It seems to be a fact of human psychology that when death approaches, the human heart speaks its words of love to those whom it holds closest and dearest. There is no reason to suspect that it is otherwise in the case of the Heart of hearts. If He spoke in a graduated order to those whom He loved most, then we may expect to find in His first three words the order of His love and affection. His first words went out to enemies: “Father, forgive them”; His second to sinners: “This day you will be with me in paradise”; and His third to saints: “Woman, behold your son.” Enemies, sinners, and saints—such is the order of divine love and thoughtfulness.
The congregation anxiously awaited His first word. The executioners expected Him to cry, for everyone pinned on the gibbet of the Cross had done it before Him. Seneca tells us that those who were crucified cursed the day of their birth, the executioners, their mothers, and even spat on those who looked upon them. Cicero tells us that at times it was necessary to cut out the tongues of those who were crucified, to stop their terrible blasphemies. Hence the executioners expected a cry but not the kind of cry that they heard.
The scribes and Pharisees expected a cry, too, and they were quite sure that He who had preached “Love your enemies,” and “Do good to them that hate you,” would now forget that gospel with the piercing of feet and hands. They felt that the excruciating and agonizing pains would scatter to the winds any resolution He might have taken to keep up appearances.
Everyone expected a cry, but no one with the exception of the three at the foot of the Cross expected the cry they did hear. Like some fragrant trees that bathe in perfume the very axe that gnashes them, the great Heart on the Tree of Love poured out from its depths something less a cry than a prayer, the soft, sweet, low prayer of pardon and forgiveness: “Father, forgive them, for they know not what they do.”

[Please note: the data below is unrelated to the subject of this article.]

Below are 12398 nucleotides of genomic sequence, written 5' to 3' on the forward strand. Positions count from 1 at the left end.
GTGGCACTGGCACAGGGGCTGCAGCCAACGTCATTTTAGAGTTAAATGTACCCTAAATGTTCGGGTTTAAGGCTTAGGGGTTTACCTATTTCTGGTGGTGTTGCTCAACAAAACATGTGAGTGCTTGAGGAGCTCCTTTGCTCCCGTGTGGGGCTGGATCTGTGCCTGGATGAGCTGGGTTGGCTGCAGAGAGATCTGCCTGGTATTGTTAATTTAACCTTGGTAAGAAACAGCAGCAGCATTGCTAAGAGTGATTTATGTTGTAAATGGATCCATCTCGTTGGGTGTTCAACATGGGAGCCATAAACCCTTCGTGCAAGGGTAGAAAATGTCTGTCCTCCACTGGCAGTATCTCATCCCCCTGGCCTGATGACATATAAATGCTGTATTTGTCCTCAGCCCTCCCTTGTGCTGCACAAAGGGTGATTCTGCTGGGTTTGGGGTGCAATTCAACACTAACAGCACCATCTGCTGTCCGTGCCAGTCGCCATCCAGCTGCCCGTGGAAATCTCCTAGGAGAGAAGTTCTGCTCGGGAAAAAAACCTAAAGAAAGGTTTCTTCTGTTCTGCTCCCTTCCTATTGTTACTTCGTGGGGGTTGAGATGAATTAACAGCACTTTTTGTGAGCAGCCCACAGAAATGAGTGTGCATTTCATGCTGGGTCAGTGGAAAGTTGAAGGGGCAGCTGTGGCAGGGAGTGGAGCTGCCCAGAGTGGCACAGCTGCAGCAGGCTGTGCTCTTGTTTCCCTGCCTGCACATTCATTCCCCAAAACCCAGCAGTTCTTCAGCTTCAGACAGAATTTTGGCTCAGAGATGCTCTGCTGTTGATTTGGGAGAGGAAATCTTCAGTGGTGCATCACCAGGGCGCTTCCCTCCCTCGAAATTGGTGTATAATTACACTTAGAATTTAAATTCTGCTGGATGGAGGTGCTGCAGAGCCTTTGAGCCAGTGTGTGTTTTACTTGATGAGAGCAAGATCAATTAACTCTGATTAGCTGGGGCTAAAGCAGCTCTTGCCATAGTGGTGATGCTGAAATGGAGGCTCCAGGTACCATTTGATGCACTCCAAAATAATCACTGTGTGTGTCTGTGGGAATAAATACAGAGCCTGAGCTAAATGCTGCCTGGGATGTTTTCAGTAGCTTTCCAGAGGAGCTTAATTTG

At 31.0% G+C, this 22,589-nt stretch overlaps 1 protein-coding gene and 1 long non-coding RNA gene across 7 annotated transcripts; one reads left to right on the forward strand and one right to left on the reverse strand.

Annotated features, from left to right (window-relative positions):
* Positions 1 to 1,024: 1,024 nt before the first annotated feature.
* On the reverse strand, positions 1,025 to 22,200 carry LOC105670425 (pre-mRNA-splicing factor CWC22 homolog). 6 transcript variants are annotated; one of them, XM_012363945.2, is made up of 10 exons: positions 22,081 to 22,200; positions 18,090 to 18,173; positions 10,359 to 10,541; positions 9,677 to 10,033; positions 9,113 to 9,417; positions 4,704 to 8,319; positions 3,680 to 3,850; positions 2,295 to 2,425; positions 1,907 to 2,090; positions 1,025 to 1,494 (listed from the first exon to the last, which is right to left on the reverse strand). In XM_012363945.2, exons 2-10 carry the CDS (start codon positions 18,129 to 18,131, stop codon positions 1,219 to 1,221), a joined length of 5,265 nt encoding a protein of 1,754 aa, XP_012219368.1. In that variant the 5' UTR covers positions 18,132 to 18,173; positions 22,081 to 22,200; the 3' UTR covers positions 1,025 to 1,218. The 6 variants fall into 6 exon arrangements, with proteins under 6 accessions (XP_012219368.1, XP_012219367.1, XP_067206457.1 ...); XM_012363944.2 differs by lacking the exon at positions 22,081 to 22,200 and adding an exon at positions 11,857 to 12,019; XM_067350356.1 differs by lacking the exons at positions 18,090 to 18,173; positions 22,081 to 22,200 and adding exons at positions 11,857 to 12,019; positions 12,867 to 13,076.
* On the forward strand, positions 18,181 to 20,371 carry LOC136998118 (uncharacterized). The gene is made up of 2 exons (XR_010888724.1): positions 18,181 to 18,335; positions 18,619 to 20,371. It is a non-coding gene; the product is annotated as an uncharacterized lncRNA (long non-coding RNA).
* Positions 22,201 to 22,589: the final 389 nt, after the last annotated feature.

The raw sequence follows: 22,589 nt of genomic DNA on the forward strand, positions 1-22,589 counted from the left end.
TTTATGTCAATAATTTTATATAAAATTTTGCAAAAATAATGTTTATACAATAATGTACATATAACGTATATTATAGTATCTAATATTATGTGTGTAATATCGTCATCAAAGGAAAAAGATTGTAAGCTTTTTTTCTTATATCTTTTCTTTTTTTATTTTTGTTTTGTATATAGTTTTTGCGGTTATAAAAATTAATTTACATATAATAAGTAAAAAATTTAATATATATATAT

Forgive whom? Forgive enemies? The soldier in the courtroom of Caiaphas who struck Him with a mailed fist; Pilate, the politician, who condemned a God to retain the friendship of Caesar; Herod, who robed Wisdom in the garment of a fool; the soldiers who swung the King of Kings on a tree between heaven and earth—forgive them? Forgive them, why? Because they know what they do? No, because they know not what they do. If they knew what they were doing and still went on doing it; if they knew what a terrible crime they were committing by sentencing Life to death; if they knew what a perversion of justice it was to choose Barabbas to Christ; if they knew what cruelty it was to take the feet that trod everlasting hills and pinion them to the limb of a tree; if they knew what they were doing and still went on doing it, unmindful of the fact that the very blood that they shed was capable of redeeming them, they would never be saved! Why, they would be damned if it were not for the fact that they were ignorant of the terrible thing they did when they crucified Christ! It was only the ignorance of their great sin that brought them within the pale of the hearing of that cry from the Cross. It is not wisdom that saves; it is ignorance!